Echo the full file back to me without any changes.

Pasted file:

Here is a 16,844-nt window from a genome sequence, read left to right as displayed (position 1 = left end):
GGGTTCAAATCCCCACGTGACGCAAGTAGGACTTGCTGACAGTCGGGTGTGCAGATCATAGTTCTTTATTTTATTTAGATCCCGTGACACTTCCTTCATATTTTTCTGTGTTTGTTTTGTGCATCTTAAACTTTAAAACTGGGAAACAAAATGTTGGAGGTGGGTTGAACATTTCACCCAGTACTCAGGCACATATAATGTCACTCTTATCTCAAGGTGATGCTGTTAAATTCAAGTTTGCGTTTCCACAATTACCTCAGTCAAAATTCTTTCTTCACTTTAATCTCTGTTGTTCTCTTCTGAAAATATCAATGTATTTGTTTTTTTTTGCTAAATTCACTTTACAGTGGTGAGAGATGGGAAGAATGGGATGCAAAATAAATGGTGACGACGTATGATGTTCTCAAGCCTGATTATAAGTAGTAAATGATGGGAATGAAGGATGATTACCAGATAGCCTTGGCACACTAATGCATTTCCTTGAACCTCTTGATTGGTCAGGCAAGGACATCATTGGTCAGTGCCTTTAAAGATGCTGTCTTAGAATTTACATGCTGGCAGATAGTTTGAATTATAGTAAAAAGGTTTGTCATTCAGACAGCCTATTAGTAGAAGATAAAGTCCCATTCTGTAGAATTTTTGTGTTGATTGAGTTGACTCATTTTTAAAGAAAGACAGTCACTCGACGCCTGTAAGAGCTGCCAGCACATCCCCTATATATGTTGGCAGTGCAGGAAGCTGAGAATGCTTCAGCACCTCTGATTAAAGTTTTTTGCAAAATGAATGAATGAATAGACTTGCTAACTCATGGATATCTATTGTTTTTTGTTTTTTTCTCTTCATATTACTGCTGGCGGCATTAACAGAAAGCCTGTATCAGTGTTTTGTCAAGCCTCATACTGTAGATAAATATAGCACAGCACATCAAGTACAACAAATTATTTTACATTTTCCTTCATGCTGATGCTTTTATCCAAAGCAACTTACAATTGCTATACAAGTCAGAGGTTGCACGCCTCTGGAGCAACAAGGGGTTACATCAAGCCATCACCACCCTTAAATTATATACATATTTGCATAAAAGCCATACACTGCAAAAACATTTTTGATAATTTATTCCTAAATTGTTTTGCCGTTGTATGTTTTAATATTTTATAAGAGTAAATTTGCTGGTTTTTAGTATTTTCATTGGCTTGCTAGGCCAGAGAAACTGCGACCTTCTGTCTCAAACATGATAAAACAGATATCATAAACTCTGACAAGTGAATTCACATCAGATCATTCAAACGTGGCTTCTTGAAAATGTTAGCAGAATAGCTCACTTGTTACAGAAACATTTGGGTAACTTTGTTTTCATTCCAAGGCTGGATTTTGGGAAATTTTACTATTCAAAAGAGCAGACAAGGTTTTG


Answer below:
Here is a 16,844-nt window from a genome sequence, read left to right as displayed (position 1 = left end):
GGGTTCAAATCCCCACGTGACGCAAGTAGGACTTGCTGACAGTCGGGTGTGCAGATCATAGTTCTTTATTTTATTTAGATCCCGTGACACTTCCTTCATATTTTTCTGTGTTTGTTTTGTGCATCTTAAACTTTAAAACTGGGAAACAAAATGTTGGAGGTGGGTTGAACATTTCACCCAGTACTCAGGCACATATAATGTCACTCTTATCTCAAGGTGATGCTGTTAAATTCAAGTTTGCGTTTCCACAATTACCTCAGTCAAAATTCTTTCTTCACTTTAATCTCTGTTGTTCTCTTCTGAAAATATCAATGTATTTGTTTTTTTTTGCTAAATTCACTTTACAGTGGTGAGAGATGGGAAGAATGGGATGCAAAATAAATGGTGACGACGTATGATGTTCTCAAGCCTGATTATAAGTAGTAAATGATGGGAATGAAGGATGATTACCAGATAGCCTTGGCACACTAATGCATTTCCTTGAACCTCTTGATTGGTCAGGCAAGGACATCATTGGTCAGTGCCTTTAAAGATGCTGTCTTAGAATTTACATGCTGGCAGATAGTTTGAATTATAGTAAAAAGGTTTGTCATTCAGACAGCCTATTAGTAGAAGATAAAGTCCCATTCTGTAGAATTTTTGTGTTGATTGAGTTGACTCATTTTTAAAGAAAGACAGTCACTCGACGCCTGTAAGAGCTGCCAGCACATCCCCTATATATGTTGGCAGTGCAGGAAGCTGAGAATGCTTCAGCACCTCTGATTAAAGTTTTTTGCAAAATGAATGAATGAATAGACTTGCTAACTCATGGATATCTATTGTTTTTTGTTTTTTTCTCTTCATATTACTGCTGGCGGCATTAACAGAAAGCCTGTATCAGTGTTTTGTCAAGCCTCATACTGTAGATAAATATAGCACAGCACATCAAGTACAACAAATTATTTTACATTTTCCTTCATGCTGATGCTTTTATCCAAAGCAACTTACAATTGCTATACAAGTCAGAGGTTGCACGCCTCTGGAGCAACAAGGGGTTACATCAAGCCATCACCACCCTTAAATTATATACATATTTGCATAAAAGCCATACACTGCAAAAACATTTTTGATAATTTATTCCTAAATTGTTTTGCCGTTGTATGTTTTAATATTTTATAAGAGTAAATTTGCTGGTTTTTAGTATTTTCATTGGCTTGCTAGGCCAGAGAAACTGCGACCTTCTGTCTCAAACATGATAAAACAGATATCATAAACTCTGACAAGTGAATTCACATCAGATCATTCAAACGTGGCTTCTTGAAAATGTTAGCAGAATAGCTCACTTGTTACAGAAACATTTGGGTAACTTTGTTTTCATTCCAAGGCTGGATTTTGGGAAATTTTACTATTCAAAAGAGCAGACAAGGTTTTG